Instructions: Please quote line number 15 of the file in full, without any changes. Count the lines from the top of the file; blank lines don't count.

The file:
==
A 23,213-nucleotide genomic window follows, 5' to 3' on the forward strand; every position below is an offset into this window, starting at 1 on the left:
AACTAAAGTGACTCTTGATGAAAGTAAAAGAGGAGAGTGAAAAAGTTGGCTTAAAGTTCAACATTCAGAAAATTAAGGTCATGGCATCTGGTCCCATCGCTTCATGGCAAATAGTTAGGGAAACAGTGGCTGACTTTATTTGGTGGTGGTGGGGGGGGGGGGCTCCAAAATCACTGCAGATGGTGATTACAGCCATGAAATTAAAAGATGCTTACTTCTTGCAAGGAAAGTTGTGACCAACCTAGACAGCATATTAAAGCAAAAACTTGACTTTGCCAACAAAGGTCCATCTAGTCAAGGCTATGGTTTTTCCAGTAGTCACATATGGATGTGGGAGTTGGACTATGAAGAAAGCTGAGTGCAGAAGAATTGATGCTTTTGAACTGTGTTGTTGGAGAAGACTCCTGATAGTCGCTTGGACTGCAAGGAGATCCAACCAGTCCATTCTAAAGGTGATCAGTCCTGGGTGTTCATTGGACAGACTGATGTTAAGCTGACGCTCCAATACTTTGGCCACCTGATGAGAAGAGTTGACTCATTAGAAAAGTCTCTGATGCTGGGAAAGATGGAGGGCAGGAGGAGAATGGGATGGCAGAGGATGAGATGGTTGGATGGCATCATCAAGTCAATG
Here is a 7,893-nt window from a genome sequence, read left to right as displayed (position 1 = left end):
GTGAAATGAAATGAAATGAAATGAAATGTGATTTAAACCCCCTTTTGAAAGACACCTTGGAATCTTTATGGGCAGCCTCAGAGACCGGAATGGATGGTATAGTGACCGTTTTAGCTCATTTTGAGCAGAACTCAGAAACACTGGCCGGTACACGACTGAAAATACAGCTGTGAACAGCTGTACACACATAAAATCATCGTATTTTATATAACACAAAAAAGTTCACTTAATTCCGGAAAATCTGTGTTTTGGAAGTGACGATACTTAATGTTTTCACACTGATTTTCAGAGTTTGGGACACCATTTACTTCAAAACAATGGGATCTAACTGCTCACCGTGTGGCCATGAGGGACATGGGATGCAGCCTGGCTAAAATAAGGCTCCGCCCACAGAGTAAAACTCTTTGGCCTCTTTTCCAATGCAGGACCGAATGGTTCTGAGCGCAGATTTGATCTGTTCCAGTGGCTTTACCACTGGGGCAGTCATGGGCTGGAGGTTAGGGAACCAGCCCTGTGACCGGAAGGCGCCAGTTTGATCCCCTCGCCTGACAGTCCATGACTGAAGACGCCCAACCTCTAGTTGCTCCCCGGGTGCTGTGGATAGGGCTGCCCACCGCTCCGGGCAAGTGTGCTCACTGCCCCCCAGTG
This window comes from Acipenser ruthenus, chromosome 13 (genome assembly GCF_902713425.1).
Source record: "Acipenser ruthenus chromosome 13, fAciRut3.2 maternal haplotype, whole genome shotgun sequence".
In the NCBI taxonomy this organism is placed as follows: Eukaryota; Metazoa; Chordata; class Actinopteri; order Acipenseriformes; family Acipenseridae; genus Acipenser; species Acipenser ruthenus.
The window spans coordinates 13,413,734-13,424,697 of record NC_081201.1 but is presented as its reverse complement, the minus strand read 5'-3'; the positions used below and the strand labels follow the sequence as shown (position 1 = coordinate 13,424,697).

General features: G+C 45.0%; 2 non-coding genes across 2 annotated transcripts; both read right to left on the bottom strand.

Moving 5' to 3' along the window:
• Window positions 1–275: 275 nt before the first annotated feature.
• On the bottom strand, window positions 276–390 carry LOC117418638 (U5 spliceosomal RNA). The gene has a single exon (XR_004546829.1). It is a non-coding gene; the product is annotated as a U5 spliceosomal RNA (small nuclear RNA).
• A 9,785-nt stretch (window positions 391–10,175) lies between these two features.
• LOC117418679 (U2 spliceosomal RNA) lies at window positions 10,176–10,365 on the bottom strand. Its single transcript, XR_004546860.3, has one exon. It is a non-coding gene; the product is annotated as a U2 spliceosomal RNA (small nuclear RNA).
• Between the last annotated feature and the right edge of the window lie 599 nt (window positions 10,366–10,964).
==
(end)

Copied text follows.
• Between the last annotated feature and the right edge of the window lie 599 nt (window positions 10,366–10,964).